Having been regular visitors to Tucson for many years, my husband and I had seen most of its well known attractions. So on our most recent trip, we decided to check out what might be called "the other Tucson": less well known places whose charm makes them worth seeing. Now that winter residents and travelers -- some arriving for spring-training baseball -- are plentiful in Arizona, it's a good time to offer a guide to some off-the-beaten-path places, plus a few longtime favorites.

Tucson Botanical Gardens

Although we found the garden grounds pleasant, they seemed unremarkable. But we loved the butterfly exhibit, which is continuing through April and showcases insects imported from around the world. After receiving a stern lecture from a docent, who admonished us to watch where we stepped lest we crush one of the delicate creatures, we were ushered into a small building as steamy as a sauna and filled with vegetation. All around us fluttered the variously colored butterflies, alighting on leaves, feeding stations and visitors' shoulders and hands. Other garden features include a cafe with a small but inventive menu; a children's railway; Native American crops and cactus, and succulent gardens. (General admission $3-$7; 1-520-326-9686; www.tucsonbotanical.org).

The Mini-Time Machine Museum of Miniatures

The magic in this place cannot be overstated. Even if you are no connoisseur of miniatures (and I'm not), you're immediately drawn by the detail, color, refinement and imagination in virtually every display. The museum is one of Tucson's newest attractions, having opened in September, and a spokeswoman said it's the first U.S. museum built exclusively to house miniatures. The museum contains more than 275 miniature houses and room boxes, and an undetermined number of other miniature collectible items. (Admission is $5-$7, ages 3 and under admitted free; 1-520-881-0606; www.theminitimemachine.org).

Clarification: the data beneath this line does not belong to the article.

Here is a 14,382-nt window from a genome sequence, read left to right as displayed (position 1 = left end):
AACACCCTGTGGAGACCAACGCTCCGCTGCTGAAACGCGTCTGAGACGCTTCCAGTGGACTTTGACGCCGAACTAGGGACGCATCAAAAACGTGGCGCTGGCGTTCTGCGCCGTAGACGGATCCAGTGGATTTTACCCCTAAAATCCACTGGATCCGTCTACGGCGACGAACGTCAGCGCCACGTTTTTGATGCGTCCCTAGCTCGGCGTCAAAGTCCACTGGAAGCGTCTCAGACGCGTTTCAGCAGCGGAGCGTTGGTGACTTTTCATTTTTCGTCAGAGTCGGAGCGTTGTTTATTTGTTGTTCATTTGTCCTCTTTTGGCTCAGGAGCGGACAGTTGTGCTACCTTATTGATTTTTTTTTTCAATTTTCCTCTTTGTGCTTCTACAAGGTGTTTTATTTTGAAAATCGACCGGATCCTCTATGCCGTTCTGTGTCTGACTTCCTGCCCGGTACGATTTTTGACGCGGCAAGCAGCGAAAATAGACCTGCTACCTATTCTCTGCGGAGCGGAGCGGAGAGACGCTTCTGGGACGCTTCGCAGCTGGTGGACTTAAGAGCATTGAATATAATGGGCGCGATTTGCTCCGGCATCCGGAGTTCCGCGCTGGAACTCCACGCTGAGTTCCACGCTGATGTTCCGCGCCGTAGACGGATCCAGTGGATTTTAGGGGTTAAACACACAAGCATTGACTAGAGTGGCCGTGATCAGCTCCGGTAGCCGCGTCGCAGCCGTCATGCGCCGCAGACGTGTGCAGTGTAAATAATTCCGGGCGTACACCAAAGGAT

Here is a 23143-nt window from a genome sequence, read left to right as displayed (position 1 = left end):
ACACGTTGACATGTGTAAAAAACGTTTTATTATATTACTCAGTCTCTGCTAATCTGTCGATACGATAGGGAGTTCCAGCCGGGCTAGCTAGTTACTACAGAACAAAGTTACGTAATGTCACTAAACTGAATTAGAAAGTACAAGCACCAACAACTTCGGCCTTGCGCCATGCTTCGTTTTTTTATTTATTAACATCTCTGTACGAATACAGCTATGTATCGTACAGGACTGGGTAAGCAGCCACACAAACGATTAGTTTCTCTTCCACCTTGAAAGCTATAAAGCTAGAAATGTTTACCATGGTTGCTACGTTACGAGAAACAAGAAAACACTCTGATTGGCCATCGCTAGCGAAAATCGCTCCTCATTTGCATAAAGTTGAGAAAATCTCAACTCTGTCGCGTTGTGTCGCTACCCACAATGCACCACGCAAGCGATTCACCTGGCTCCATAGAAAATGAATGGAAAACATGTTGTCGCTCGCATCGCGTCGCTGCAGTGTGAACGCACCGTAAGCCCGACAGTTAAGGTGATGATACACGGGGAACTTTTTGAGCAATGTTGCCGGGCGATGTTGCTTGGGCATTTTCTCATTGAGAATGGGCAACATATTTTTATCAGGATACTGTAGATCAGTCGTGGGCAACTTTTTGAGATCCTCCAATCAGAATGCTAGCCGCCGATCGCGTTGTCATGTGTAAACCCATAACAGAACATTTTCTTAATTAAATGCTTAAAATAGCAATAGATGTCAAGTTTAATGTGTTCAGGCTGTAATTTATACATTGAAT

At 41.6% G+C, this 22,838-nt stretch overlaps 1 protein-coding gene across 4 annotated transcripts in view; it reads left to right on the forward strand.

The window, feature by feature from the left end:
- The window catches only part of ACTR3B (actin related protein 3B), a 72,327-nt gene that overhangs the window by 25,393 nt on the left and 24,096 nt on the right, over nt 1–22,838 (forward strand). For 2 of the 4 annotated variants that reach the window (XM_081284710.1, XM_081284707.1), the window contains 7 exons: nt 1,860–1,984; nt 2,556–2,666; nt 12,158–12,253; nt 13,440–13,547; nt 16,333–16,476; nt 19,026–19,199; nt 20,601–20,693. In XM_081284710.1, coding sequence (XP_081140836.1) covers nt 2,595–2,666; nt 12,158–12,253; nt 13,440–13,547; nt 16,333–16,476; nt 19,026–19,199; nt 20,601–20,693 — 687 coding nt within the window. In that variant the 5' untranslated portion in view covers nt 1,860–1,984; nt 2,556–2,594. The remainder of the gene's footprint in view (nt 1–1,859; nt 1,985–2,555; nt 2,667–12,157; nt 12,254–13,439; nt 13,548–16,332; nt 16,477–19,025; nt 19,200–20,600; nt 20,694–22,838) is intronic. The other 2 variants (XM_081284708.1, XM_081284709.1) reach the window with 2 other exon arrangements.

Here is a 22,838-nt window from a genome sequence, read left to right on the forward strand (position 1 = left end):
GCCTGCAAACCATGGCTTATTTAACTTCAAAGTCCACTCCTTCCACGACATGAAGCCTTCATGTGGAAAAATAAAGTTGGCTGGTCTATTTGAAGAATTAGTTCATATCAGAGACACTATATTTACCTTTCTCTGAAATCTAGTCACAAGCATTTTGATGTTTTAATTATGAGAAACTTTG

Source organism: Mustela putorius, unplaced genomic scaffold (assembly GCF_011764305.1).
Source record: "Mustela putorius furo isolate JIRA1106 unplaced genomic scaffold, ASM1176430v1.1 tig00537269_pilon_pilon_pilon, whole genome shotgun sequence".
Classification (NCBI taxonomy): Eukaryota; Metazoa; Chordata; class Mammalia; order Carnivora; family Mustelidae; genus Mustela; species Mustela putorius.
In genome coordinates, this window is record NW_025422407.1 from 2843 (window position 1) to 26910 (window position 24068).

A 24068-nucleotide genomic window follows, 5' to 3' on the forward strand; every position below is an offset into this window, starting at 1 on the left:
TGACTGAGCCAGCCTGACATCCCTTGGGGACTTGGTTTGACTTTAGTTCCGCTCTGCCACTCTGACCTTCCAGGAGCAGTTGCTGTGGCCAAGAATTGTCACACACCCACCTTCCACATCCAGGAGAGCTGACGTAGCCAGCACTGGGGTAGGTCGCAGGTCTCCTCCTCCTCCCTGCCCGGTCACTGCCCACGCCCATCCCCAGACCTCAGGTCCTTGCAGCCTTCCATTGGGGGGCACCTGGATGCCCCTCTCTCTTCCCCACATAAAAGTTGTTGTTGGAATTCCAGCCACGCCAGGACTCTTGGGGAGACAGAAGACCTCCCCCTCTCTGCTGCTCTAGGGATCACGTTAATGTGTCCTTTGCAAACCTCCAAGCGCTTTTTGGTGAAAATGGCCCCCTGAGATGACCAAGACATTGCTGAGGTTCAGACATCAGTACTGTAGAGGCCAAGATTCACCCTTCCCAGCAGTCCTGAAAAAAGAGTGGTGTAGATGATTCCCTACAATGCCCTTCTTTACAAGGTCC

Old Town Artisans

We love to visit this enclave in the middle of downtown Tucson. The collection of historic buildings houses artisan shops around a pleasant courtyard with a small restaurant that serves lunch and drinks. In the buildings, some of which date to the mid-1800s, are shops and galleries selling pottery, jewelry, artwork, crafts and other items, many created by Native Americans.

The day we visited musicians were performing in the sun-dappled courtyard. We left, as usual, with wallets lighter and one-of-a-kind handcrafted gifts (1-800-782-8072).

Tohono Chul Park

This park on the north side of Tucson charmed us with its brick courtyard and tearoom, where we lunched with friends; its sunny, airy art gallery, and the beautifully arranged tableaux of Southwestern foliage. We stopped to admire a circle formed of a low stone wall topped with cactuses, the Sundial Plaza and many huge, gnarly saguaro cactuses. Other park features include activities for children and demonstration gardens. (Admission is $2-$7, ages 4 and under free; 1-520-742-6455; www.tohonochulpark.org).

Create Cafe and Catering

We happened across this funky restaurant/catering service and were attracted by the tagline posted outside: You Are What You Create Cafe and Catering. Inside we encountered an eclectic array of dining furniture; a long, copper counter adorned with colorful pottery shards and a huge menu on the wall. The healthy-leaning offerings included hot and cold sandwiches, wraps, salads, soups, quesadillas, burritos and omelets. The cafe serves breakfast and lunch Monday-Saturday and plans to start serving dinner this month (1-520-298-3421; www.createcafe.com).

Blue Willow Restaurant, Bakery and Gift Shop

This Tucson mainstay and its wide-ranging menu never fail to please. But its uniqueness derives from its unusual gift shop. This time I couldn't resist a small book containing English translations -- or rather, mistranslations -- of common phrases on signs in another country (1-520-327-7577; www.bluewillowtucson.com).